DRAFT: This module has unpublished changes.

This study investigates the way students describe standardized testing through the use of qualitative research. Qualitative research is the key to further my study on standardized testing because it uses an individual's experiences and own words instead of a linear answer. Jackson, et al (2007) explains why qualitative research is the best method; he states "By design, the qualitative researcher will get much more information about a phenomenon" (p. 23). Qualitative research gives more life to a study and makes it relatable to the public. 


A very important piece to my research study is choosing subjects. The demographics of this study will be freshman college students that have graduated in the past three years from a public high school located in the United States more specifically a metropolitan area in the North-Eastern part of the United States. I have chosen this demographic because the experience of dealing with standardized testing is fresh in their heads. Another reason is my study specifically focuses on standardized testing in public high schools in the United States. I will be recruiting my four participants the second week of November 2014 by texting them and informing them about my focus group. I will have my focus group as soon as possible to avoid confliction with finals week of my participants. I have chosen to have a four person focus group because I want to make sure the focus group remains orderly and by not having too many people this can be accomplished. Having a small focus group will also ensure that everyone has a chance to talk and share their ideas. During the focus group, I will be taking notes on the whole conversation.


For this focus group I will be using a structured interview process because my questions will be prepared beforehand and will be asked in the same order I wrote it. They will not change at all during the focus group and I will not be talking during the conversation on my focus group making it less of a friendly conversation. My research questions will be as follows:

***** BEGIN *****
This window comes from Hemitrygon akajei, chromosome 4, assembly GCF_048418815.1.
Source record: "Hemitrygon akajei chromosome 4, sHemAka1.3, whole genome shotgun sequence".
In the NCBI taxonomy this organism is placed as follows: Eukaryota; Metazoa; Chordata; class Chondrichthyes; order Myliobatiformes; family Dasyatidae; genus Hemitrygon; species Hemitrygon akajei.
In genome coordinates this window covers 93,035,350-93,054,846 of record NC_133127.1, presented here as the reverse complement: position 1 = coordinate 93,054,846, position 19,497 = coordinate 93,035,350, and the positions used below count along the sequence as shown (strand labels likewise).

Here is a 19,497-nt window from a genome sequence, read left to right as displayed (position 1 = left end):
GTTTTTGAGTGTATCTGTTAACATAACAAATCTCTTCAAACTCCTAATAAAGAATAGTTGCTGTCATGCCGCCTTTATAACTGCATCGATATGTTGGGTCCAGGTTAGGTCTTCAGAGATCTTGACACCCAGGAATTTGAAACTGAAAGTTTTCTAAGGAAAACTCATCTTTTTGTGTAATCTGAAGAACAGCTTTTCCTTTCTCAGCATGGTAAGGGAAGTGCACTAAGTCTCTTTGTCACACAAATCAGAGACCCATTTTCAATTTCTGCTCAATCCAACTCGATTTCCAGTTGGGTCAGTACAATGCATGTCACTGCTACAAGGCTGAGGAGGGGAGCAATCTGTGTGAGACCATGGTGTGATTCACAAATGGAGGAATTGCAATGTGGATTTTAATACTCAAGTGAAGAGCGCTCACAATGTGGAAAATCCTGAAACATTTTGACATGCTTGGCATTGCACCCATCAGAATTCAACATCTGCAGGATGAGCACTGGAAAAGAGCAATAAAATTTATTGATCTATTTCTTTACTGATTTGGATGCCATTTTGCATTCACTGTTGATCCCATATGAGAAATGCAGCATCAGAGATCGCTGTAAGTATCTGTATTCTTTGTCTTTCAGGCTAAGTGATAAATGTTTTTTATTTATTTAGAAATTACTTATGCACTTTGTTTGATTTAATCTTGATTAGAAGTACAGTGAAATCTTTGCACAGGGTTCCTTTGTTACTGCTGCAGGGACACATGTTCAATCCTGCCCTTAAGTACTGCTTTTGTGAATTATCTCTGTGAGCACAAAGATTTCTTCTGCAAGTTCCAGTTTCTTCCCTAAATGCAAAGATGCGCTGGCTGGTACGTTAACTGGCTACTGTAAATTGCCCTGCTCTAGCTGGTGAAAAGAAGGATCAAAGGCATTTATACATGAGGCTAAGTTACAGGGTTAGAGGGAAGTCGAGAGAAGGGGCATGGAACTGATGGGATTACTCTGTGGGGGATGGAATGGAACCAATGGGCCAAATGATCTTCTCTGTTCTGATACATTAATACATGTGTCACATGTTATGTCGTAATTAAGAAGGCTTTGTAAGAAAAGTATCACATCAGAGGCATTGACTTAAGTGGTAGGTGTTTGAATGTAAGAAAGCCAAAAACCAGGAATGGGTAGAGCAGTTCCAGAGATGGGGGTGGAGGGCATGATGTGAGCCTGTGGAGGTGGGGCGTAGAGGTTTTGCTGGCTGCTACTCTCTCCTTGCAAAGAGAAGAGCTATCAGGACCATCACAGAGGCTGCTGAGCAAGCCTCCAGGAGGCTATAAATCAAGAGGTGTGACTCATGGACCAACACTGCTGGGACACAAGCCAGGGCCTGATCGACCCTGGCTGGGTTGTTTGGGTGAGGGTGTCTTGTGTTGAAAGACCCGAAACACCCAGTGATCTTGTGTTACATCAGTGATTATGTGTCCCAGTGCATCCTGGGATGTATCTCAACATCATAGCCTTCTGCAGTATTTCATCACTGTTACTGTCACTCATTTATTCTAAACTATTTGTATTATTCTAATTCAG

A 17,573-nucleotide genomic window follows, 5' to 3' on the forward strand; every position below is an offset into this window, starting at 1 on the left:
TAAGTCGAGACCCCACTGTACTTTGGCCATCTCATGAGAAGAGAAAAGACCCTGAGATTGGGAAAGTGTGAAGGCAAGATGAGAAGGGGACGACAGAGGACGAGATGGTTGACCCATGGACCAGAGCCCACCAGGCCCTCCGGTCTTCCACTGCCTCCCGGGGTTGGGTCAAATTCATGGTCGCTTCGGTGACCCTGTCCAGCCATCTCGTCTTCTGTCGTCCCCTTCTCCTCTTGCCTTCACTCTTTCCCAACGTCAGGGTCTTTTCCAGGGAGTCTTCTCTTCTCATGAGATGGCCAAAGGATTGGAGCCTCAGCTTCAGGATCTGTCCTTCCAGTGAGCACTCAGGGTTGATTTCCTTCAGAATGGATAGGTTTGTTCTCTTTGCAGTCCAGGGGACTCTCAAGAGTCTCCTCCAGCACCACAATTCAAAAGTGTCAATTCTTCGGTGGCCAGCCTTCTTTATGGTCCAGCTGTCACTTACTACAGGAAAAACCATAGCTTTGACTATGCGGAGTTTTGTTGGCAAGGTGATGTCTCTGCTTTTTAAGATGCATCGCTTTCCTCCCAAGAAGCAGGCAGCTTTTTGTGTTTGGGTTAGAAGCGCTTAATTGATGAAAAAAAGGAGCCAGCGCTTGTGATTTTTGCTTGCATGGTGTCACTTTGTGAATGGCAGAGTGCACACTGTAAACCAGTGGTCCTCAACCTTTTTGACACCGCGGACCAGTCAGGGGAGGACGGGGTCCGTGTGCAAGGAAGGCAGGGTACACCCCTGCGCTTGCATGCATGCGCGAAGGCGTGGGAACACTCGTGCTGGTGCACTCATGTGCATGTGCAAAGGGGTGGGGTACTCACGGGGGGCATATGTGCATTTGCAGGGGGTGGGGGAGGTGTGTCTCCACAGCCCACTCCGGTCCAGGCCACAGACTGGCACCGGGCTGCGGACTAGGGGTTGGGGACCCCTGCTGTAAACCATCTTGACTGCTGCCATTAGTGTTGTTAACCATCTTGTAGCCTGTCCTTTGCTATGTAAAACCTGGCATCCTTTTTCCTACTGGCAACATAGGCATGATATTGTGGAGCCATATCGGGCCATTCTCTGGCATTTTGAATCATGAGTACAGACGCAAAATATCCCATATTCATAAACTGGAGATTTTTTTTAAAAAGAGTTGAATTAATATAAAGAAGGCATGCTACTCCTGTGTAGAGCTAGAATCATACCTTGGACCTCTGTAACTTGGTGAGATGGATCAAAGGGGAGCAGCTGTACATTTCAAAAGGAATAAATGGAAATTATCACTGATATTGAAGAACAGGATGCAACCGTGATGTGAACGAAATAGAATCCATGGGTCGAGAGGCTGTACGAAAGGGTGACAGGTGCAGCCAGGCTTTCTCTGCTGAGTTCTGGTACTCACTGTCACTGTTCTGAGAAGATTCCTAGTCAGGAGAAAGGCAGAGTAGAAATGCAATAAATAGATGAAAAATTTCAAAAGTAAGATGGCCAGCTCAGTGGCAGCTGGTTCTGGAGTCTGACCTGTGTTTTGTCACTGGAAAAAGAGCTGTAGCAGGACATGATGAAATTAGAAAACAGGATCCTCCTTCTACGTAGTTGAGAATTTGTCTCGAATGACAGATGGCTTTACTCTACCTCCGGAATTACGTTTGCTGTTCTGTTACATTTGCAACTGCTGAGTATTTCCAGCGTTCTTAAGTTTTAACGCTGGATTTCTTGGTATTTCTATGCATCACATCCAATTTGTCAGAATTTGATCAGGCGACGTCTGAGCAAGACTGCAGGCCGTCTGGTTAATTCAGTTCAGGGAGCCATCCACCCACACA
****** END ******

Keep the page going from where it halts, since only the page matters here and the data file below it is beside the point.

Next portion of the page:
• What are your thoughts and feelings on standardized testing? 
  • What have been your experiences with standardized testing?
  • What if I told you, after the No Child Left Behind Act passed in 2002 which increased the funds going towards standardized testing, the United States slipped from 18th in the World in Math on the Programme for International Student Assessment (PISA) to 31st place in 2009, with a similar drop in science and no change in reading. Is that surprising? Why or why not? 
  • Do you think it is fair to judge a teacher depending on their students' scores on standardized tests? Why or why not? 
  • Do you know of any alternatives to standardized testing? 

In preparation for my focus group, I conducted a pilot study to test out my questions. The results of my pilot study showed me that my interviewee was able to answer all my questions and understood all of them, and she did not feel uncomfortable at any point. As I was conducting my questions she was able to look back in her memories of high school and elementary school to answer the questions. I do not think that I will need any more questions because in the time given I was not able to ask all of my questions, so the timing was not bad. On a focus group scale, it will require more time perhaps thirty to forty minutes. I think one of my best questions was the first question “What are your thoughts and feelings on standardized testing?” My interviewee said the most for this question, she had a lot to say to the point she had to stop and organize her thoughts. I think the interview question that was the weakest is asking if it is surprising how the influx of money into standardized testing and how it lowered our academic status compared to the rest of the world. The fact that the question is kind of long confused my interviewee I might have to say it in a different tone or rephrase it, but none of these questions were bad enough to replace.


This pilot study reassured me that my questions were good enough to ask my focus group. One interesting issue that emerged from my pilot study was when one participant responded that they were okay with judging a teacher depending on their students' scores in standardized testing. When I conducted my focus group the very next day no one else responded the same way as my pilot study participant, but they did all agree on one answer amongst themselves. My pilot study participant argued her point very well by stating that if one teacher can teach their students to obtain a high test grade why can the rest of the teachers not do the same thing. She also believed that teachers sometimes need to be monitored just in case they were not doing their jobs and using their students' test scores was a fair way of doing so. It was a refreshing new way of looking at things!   


Jackson, R., Drummond, D., & Camara S. (2007). What is qualitative

research. Qualitative Research Reports in Communication, 8(1), 21-28.

DRAFT: This module has unpublished changes.